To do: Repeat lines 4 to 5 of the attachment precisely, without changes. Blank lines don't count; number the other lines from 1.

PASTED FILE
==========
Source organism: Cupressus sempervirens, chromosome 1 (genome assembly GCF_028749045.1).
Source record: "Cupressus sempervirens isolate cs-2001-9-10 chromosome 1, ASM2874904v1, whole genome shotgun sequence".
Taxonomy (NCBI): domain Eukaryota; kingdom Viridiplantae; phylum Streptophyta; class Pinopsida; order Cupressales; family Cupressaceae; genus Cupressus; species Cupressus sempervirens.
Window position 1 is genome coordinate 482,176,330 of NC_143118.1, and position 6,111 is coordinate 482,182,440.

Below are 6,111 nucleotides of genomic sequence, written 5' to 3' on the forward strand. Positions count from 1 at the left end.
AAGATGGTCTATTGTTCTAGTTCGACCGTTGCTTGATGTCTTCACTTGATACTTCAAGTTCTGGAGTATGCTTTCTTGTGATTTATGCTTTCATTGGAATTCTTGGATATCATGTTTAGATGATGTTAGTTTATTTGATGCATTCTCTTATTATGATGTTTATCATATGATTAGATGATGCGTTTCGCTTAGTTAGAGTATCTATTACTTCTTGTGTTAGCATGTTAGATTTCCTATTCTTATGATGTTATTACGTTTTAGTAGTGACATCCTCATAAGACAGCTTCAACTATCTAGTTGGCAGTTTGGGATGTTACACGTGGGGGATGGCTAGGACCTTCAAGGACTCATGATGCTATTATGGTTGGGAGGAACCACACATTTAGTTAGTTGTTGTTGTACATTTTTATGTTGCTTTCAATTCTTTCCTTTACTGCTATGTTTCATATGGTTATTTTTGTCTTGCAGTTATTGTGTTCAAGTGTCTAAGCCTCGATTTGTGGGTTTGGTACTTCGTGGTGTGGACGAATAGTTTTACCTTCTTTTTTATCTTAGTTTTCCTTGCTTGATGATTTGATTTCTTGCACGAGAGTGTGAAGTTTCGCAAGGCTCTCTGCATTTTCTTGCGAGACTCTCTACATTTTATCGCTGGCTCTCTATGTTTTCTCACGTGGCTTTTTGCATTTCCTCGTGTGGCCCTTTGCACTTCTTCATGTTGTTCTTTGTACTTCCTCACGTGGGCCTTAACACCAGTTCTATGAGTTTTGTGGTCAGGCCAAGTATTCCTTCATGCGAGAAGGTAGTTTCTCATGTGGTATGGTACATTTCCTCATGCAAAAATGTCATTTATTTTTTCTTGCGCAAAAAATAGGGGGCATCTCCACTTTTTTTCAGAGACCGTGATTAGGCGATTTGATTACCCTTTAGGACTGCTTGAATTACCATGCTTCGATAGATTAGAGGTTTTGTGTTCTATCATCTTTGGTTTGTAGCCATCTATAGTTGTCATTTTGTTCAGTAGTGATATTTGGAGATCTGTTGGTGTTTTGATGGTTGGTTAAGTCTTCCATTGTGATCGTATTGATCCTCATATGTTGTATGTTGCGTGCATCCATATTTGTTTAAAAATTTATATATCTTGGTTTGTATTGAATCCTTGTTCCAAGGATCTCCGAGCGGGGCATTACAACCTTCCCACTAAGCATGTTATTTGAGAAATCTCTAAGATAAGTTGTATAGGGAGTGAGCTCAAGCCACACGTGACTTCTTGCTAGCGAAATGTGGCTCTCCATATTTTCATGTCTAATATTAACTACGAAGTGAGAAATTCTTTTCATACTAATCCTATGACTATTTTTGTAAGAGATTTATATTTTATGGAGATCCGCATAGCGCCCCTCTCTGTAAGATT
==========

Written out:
Window position 1 is genome coordinate 482,176,330 of NC_143118.1, and position 6,111 is coordinate 482,182,440.

Below are 6,111 nucleotides of genomic sequence, written 5' to 3' on the forward strand. Positions count from 1 at the left end.